Telecommunication technology resulted in the growth of the global information infrastructure. The Internet, a network of networks, is revolutionizing how information is accessed and how people communicate. The Internet has potential to change a person’s lifestyle with services ranging from shopping, finding local entertainment to helping with children’s homework. Technological development in the last several years combined with new network architectures interconnecting various heterogeneous information systems created a truly global information infrastructure. Many future broadband applications such as streaming video and audio, real-time distance learning, medical imaging, movie downloads, and online gaming, targing both residential and enterprise targeting users, demand high bandwidth. An outcome of this demand were several technologies under development to provide advanced network services with increased capacity of 40 Gabit/s per second, Internet Protocol version 6 (IVv6), and IP over Dense Wavelength Division Multiplexing (DWDM) backbone.
3.6 High Definition TV
The high definition TV of the future will have seven times more points 720 x 576 points than the todays TV’s with 720 x 576 points. The Premiere a pay TV organisation, in Germany will bring three HDTV programmes, for cinema, sport and documentation at the end of this year. You can buy at german markets plasma flat screens with 105 cm x 65 cm x 18 cm for only 1.490,-- €. They show brilliant pictures with these TV sets. But there is still a lot to do to decide the digital Video Broadcasting (DVB) standard. European Telecommunication standard institute (ETSI) has published a draft for Digital Video Broadcasting (DVB). It describes in 70 pages second generation framing structure, channel coding and modulation systems for Broadcasting, Interactive Services, New Gathering and other broadband satellite applications. It will be difficult to find a compromise between microwave, satellite, mobile communication systems who have not enough bandwidth on one side and optical communication systems on the other side, who wants 140 Mbit/s for a TV programm, because of its DWDM possibility.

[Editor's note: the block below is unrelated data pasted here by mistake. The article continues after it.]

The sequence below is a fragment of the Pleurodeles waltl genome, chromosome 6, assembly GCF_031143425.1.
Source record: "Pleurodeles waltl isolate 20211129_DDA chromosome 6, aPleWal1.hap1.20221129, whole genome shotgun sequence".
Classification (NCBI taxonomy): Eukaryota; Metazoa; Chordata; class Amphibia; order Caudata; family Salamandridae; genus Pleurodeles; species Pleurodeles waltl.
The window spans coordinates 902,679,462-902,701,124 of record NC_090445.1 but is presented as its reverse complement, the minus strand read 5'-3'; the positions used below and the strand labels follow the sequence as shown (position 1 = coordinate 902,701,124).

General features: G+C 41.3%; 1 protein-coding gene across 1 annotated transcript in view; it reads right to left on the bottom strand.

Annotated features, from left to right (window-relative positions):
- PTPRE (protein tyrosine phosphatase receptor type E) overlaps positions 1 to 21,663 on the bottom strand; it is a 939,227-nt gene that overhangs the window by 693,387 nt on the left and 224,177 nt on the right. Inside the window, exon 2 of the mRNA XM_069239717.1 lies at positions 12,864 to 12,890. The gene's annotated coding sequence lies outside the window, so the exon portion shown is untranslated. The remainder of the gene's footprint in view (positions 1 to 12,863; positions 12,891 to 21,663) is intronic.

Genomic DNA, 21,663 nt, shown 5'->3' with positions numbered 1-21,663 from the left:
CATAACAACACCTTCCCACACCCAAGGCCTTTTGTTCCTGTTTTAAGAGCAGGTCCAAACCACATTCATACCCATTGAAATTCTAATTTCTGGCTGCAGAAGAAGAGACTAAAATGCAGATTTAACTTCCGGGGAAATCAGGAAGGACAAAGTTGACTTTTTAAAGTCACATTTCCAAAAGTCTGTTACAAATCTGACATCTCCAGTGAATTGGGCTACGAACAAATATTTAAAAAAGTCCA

4. Telecommunication Subscriber Trends
Figure 5.1: Trends in Networked Equipment
Figure 5.1 shows the trend of networked equipment . The TV set is being counted to the networked equipment. As one can see, each inhabitants owns at average nearly one TVset. The trend in fixed and mobile subscribers goes to the same limit, as the above diagram shows. You will have one equipment for Internet, telephony in fixed network, mobile and Television.
Figure 5.2 shows trends in screen development . Beginning around the year 1940, where black-and-white TV sets usually having around 100.000 pixels, increasing to around 600.000 pixels for color TV sets and around 1.500.000 pixels for state-of-the-art high definition TV sets (HDTV) in the 1980’s and 1990’s.
Regarding PC screens, there is a trend to increase pixel count using CRT’s to nearly 5.000.000, whereas flat panel display technology will probably expand pixel count to more than 10.000.000 pixels per screen about the year 2025.
Regarding mobile equipment: after the handy, there will be UMTS and next generations.
TV sets will probably emerge into Screen Wallpapers.
Special equipment are Video Games and developments for Handicaped People like Sound Future for the Deaf .
7. A Vision: The Age of Digital Lifestyles or
The Third Culture
The vision of the future: We will have limited molecules and quasi unlimited bits.
Figure 5.2: Screen Trends
The paper gives an outlook into the future of telecommunication. On the basis of past development trends I’ve tried to picture the future.
Let me close with a sentence of Ian Pearson, British Telecom’s futurologist, which he said in 1999:
“Accuracy is impossible but blurred vision is better than none at all.”
9. Poems of Ferdowsi which shows
that coding was used 1000
 SIA Roadmap, update 2002, published at:
 Bell Labs, Bachus
 K.U. Stein, 2000
 Sastri L. Kota, Kavaeh Pahlavan, Pentti Leppanen Broadband Satellite Communications for Internet Access 2004 by Kluver Acedemic Publishers
 CeBIT, Hannover Messe 2005
 Pejman History of Telecommunication